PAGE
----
Anytime Playdate

Inside the Preschool Entertainment Boom, or, How Television Became My Baby's Best Friend
Atria Books (Verlag)
  • 1. Auflage
  • |
  • erschienen am 6. Mai 2008
  • |
  • 304 Seiten
978-1-4165-6433-1 (ISBN)
In this eye-opening book, the first to investigate the explosion of the multibillion-dollar preschool entertainment business and its effects on families, Dade Hayes -- an entertainment expert, author, and concerned father -- lifts the veil on the closely guarded process of marketing to the ultra-young and their parents.

Like many parents, Dade Hayes grabbed "me time" by plopping his daughter in front of the TV, relaxing while Margot delighted in the sights and sounds of Barney and the Teletubbies. But when Margot got hooked, screaming whenever the TV was turned off, Hayes set out to explore the vast universe of this industry in which preschoolers devour $21 billion worth of entertainment.

Going behind the scenes to talk with executives, writers, and marketers who see the value of educational TV, Hayes finds compelling research that watching TV may raise IQs and increase vocabularies. On the other side, he brings in the voices of pediatricians and child psychologists who warn against "babysitter TV" and ask whether "TV trance" is healthy -- in spite of the relaxation that the lull affords exhausted parents -- as recent studies link early television viewing with obesity, attention and cognitive problems, and violence.

Along the way, Hayes narrates the fascinating evolution of Nickelodeon's bilingual preschool gamble, Ni Hao, Kai-lan, from an art student's Internet doodles to its final product: an educationally fortified, Dora-inflected, test audience-approved television show. At the show's debut, jittery experts hold their breath as the tweaked and researched Kai-lan faces Mr. Potato Head in the battle for a three-year-old's attention.

Anytime Playdate reveals the marketing science of capturing a toddler's attention, examining whether Baby Einstein and its ilk will make babies smarter, or if, conversely, television makes babies passive and uncritical, their imaginations colonized by marketing schemes before they even speak. It tells us why the raucous Dora the Explorer has usurped Blues Clues for preschool primacy, why the Brit hit In the Night Garden won't follow Teletubbies into American tot stardom, and why the comparatively quiet and wholesome Sesame Street has reigned for decades. Hayes vividly portrays the educators, psychologists, executives, parents, and, lest we forget, kids who have shaped the history of children's television, uncovering the tensions between the many personalities, the creative foment that combines story, music, and message in this medium to produce today's almost dizzying array of products and choices.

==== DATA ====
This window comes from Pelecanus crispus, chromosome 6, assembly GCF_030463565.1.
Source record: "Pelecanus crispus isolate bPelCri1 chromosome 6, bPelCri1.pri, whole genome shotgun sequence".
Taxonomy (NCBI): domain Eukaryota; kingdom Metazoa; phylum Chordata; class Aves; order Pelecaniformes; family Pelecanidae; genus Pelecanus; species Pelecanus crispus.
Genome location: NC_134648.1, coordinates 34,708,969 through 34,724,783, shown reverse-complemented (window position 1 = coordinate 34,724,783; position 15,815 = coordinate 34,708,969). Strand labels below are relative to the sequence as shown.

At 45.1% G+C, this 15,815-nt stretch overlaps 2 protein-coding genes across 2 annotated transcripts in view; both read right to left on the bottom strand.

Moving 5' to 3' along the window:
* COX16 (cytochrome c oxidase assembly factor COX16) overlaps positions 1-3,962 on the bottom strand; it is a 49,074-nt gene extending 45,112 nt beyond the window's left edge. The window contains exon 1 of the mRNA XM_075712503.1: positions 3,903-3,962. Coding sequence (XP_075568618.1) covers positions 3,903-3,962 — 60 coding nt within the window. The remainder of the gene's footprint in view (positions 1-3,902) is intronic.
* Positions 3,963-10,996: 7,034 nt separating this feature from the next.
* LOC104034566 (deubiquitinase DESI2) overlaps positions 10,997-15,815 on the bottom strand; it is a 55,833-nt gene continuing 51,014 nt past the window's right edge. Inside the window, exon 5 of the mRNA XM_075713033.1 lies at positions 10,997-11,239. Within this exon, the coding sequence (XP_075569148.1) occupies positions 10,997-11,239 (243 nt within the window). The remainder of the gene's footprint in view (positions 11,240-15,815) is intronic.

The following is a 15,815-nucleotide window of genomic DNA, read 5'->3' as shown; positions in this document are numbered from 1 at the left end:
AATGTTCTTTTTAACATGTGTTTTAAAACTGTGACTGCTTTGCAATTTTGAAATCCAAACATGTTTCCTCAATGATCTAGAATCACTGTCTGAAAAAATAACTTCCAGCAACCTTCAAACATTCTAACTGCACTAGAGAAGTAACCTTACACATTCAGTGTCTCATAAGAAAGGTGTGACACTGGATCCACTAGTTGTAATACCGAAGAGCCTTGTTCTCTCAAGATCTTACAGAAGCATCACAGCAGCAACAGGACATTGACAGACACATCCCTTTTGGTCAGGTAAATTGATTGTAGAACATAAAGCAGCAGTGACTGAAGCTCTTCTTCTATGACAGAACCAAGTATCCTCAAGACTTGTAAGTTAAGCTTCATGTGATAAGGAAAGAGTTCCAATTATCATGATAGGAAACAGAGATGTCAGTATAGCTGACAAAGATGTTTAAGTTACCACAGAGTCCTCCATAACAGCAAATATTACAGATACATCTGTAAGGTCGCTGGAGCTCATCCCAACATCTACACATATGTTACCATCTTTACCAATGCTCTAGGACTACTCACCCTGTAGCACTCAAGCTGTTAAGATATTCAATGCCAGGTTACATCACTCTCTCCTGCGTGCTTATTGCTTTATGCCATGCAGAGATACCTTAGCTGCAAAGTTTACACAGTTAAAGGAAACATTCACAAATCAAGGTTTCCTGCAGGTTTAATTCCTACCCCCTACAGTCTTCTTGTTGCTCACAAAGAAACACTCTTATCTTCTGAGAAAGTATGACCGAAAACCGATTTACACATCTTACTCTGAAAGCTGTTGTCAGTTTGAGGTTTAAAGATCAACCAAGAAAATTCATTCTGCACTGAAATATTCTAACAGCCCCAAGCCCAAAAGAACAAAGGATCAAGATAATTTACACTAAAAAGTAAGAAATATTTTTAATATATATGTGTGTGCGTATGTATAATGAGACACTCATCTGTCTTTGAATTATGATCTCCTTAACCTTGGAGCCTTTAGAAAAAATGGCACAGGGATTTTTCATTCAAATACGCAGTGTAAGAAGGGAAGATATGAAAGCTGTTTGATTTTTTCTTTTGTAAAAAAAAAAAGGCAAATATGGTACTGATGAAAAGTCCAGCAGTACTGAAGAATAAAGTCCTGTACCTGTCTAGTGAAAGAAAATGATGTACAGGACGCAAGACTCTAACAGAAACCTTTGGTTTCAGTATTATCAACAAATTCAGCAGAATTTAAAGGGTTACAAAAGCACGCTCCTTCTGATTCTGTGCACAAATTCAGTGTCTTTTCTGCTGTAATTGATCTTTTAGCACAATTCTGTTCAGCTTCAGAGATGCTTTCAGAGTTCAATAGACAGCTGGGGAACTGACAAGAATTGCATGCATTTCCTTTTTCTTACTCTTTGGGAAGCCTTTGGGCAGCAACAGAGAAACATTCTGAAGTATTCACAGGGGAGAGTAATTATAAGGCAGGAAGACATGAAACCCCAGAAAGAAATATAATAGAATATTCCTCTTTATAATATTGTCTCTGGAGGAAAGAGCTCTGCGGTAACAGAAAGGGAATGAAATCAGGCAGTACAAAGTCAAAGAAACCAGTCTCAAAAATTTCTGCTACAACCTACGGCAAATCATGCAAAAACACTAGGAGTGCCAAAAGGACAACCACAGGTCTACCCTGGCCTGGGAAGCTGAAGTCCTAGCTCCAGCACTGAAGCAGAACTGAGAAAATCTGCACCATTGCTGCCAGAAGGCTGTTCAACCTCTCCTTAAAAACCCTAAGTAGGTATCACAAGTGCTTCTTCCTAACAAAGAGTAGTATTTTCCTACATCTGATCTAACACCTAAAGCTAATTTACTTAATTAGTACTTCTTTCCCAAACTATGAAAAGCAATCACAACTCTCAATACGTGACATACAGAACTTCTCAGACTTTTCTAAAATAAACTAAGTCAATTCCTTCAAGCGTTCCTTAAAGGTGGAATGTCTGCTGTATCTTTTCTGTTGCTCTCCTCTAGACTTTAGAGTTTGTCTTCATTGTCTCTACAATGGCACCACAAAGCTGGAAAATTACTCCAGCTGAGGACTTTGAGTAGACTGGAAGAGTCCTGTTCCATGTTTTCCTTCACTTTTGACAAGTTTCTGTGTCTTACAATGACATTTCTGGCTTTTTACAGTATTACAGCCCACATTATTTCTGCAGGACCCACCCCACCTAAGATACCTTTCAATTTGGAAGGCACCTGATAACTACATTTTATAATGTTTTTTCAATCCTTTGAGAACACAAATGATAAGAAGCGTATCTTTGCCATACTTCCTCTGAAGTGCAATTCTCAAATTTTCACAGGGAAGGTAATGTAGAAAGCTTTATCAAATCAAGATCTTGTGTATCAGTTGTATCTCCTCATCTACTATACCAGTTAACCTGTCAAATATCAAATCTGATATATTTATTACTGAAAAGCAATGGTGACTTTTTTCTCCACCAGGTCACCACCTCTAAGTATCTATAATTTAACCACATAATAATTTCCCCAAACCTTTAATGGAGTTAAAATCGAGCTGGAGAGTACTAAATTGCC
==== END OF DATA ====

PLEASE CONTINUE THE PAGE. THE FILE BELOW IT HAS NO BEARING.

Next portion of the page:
In the end, Hayes gives readers a provocative but balanced portrait of an age in technological transition, and shows that what's at stake in the "Rattle Battle" is nothing less than the character of the next generation.

  • Englisch
  • Riverside
  • |
  • USA
  • Windows
  • 0,35 MB
978-1-4165-6433-1 (9781416564331)
weitere Ausgaben werden ermittelt
Dade Hayes
  • Cover
  • Praise
  • Colophon
  • Title Page
  • Copyright
  • Dedication
  • Contents
  • 1 The Active Viewing Revolution is Here
  • 2 Finding Ni Hau: Nickelodeon Plants the First Seeds
  • 3 Attentional Inertia: Parsing Preschool TV Research
  • 4 No Swiping: The Molding of Dora the Explorer
  • 5 Howdy Duty: The Long Shadow of Early Kids TV
  • 6 Story Time: Kai-lan Meets Her Audience
  • 7 Toyetic: How the Toy Aisle Became a Preschool Battleground
  • 8 Zero Hour: Birth of the Postpartum Demographic
  • 9 Chinese Democracy: How Much Mandarin Can a Toddler Take?
  • 10 Live Acts: "If You're Old Enough to Walk, You're Old Enough to Rock"
  • 11 Delayed Edification: Kai-lan Finally Enters the Living Room
  • 12 "Time to Go": Dreaming of a Televised Future
  • Notes
  • Acknowledgments

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